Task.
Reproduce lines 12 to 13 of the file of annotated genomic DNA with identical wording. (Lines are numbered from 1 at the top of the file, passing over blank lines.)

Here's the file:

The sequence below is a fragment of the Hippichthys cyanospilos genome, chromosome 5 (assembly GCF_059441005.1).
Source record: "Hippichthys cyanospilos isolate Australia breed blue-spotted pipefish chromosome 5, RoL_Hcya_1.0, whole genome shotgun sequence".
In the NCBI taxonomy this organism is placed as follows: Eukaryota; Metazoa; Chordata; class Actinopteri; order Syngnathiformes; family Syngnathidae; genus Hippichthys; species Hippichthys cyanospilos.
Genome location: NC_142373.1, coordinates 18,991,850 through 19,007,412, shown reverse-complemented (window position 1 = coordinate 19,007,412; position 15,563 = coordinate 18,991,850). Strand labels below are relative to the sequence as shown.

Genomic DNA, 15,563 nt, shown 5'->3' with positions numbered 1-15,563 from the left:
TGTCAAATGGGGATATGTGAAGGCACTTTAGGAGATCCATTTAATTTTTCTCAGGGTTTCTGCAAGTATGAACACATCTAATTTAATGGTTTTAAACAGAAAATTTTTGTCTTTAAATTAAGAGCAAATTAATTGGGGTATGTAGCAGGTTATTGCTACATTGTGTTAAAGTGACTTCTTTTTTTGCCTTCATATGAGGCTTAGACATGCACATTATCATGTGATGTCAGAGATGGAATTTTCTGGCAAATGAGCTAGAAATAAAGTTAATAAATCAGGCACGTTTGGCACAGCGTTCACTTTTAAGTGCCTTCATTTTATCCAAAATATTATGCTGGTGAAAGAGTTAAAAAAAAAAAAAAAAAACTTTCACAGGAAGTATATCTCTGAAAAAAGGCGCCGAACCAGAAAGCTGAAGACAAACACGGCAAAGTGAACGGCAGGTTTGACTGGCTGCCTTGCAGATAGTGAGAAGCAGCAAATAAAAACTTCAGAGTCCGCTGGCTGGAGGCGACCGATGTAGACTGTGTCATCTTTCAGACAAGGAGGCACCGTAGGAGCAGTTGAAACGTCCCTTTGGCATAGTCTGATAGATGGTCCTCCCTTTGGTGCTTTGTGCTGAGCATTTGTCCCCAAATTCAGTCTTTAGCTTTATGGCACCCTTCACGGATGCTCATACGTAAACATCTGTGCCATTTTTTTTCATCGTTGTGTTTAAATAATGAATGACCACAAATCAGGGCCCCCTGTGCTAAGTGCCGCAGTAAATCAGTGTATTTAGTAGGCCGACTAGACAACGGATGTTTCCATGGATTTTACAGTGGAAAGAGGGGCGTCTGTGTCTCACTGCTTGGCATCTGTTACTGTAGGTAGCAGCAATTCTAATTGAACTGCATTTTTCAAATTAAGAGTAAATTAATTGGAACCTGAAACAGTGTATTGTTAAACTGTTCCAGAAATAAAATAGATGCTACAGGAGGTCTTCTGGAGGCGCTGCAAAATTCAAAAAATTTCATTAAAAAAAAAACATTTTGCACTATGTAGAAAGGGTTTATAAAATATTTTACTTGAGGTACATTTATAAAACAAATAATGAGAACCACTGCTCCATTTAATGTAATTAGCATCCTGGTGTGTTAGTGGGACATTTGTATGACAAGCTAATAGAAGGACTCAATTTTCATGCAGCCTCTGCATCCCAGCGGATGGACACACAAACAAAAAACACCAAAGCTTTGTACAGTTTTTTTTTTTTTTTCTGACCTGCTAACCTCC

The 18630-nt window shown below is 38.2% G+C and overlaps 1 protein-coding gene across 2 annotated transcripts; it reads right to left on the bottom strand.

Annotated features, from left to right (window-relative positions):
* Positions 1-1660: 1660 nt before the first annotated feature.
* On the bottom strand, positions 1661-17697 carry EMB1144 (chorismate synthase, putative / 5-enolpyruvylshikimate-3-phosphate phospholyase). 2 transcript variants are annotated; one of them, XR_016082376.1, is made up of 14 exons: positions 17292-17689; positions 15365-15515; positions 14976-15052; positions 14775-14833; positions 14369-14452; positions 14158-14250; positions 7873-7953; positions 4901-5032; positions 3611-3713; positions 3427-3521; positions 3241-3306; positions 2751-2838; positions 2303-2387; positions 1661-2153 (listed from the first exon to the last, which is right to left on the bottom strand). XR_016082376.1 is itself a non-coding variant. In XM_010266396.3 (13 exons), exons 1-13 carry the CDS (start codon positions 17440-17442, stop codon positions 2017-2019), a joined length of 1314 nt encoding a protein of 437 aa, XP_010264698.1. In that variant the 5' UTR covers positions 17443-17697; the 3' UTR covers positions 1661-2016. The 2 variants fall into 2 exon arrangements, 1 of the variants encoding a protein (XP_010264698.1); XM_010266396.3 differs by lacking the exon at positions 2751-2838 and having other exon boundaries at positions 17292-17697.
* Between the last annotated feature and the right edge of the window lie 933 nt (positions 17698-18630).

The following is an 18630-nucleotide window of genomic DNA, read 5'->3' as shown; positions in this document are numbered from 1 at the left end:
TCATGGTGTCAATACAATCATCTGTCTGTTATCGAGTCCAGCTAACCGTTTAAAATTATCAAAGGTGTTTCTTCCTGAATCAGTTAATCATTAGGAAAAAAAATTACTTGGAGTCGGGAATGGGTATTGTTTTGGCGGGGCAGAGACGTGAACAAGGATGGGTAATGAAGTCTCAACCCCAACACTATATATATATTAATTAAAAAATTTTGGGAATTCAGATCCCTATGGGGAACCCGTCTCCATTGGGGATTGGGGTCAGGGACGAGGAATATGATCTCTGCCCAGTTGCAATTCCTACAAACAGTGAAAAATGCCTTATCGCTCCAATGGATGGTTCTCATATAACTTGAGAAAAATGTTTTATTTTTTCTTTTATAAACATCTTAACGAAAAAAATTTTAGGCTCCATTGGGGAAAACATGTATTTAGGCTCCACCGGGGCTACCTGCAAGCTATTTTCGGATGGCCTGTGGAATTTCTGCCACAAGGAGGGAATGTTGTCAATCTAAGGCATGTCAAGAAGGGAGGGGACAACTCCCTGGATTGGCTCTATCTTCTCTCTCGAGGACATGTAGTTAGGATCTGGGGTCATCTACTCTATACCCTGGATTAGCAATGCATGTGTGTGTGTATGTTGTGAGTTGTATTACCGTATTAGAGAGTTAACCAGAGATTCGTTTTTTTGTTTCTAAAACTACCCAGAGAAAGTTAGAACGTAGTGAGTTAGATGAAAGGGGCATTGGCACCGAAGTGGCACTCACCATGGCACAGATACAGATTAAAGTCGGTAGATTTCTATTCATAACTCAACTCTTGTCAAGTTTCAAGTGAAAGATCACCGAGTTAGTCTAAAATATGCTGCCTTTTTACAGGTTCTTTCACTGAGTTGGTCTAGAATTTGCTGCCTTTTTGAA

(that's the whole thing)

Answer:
The following is an 18630-nucleotide window of genomic DNA, read 5'->3' as shown; positions in this document are numbered from 1 at the left end:
TCATGGTGTCAATACAATCATCTGTCTGTTATCGAGTCCAGCTAACCGTTTAAAATTATCAAAGGTGTTTCTTCCTGAATCAGTTAATCATTAGGAAAAAAAATTACTTGGAGTCGGGAATGGGTATTGTTTTGGCGGGGCAGAGACGTGAACAAGGATGGGTAATGAAGTCTCAACCCCAACACTATATATATATTAATTAAAAAATTTTGGGAATTCAGATCCCTATGGGGAACCCGTCTCCATTGGGGATTGGGGTCAGGGACGAGGAATATGATCTCTGCCCAGTTGCAATTCCTACAAACAGTGAAAAATGCCTTATCGCTCCAATGGATGGTTCTCATATAACTTGAGAAAAATGTTTTATTTTTTCTTTTATAAACATCTTAACGAAAAAAATTTTAGGCTCCATTGGGGAAAACATGTATTTAGGCTCCACCGGGGCTACCTGCAAGCTATTTTCGGATGGCCTGTGGAATTTCTGCCACAAGGAGGGAATGTTGTCAATCTAAGGCATGTCAAGAAGGGAGGGGACAACTCCCTGGATTGGCTCTATCTTCTCTCTCGAGGACATGTAGTTAGGATCTGGGGTCATCTACTCTATACCCTGGATTAGCAATGCATGTGTGTGTGTATGTTGTGAGTTGTATTACCGTATTAGAGAGTTAACCAGAGATTCGTTTTTTTGTTTCTAAAACTACCCAGAGAAAGTTAGAACGTAGTGAGTTAGATGAAAGGGGCATTGGCACCGAAGTGGCACTCACCATGGCACAGATACAGATTAAAGTCGGTAGATTTCTATTCATAACTCAACTCTTGTCAAGTTTCAAGTGAAAGATCACCGAGTTAGTCTAAAATATGCTGCCTTTTTACAGGTTCTTTCACTGAGTTGGTCTAGAATTTGCTGCCTTTTTGAA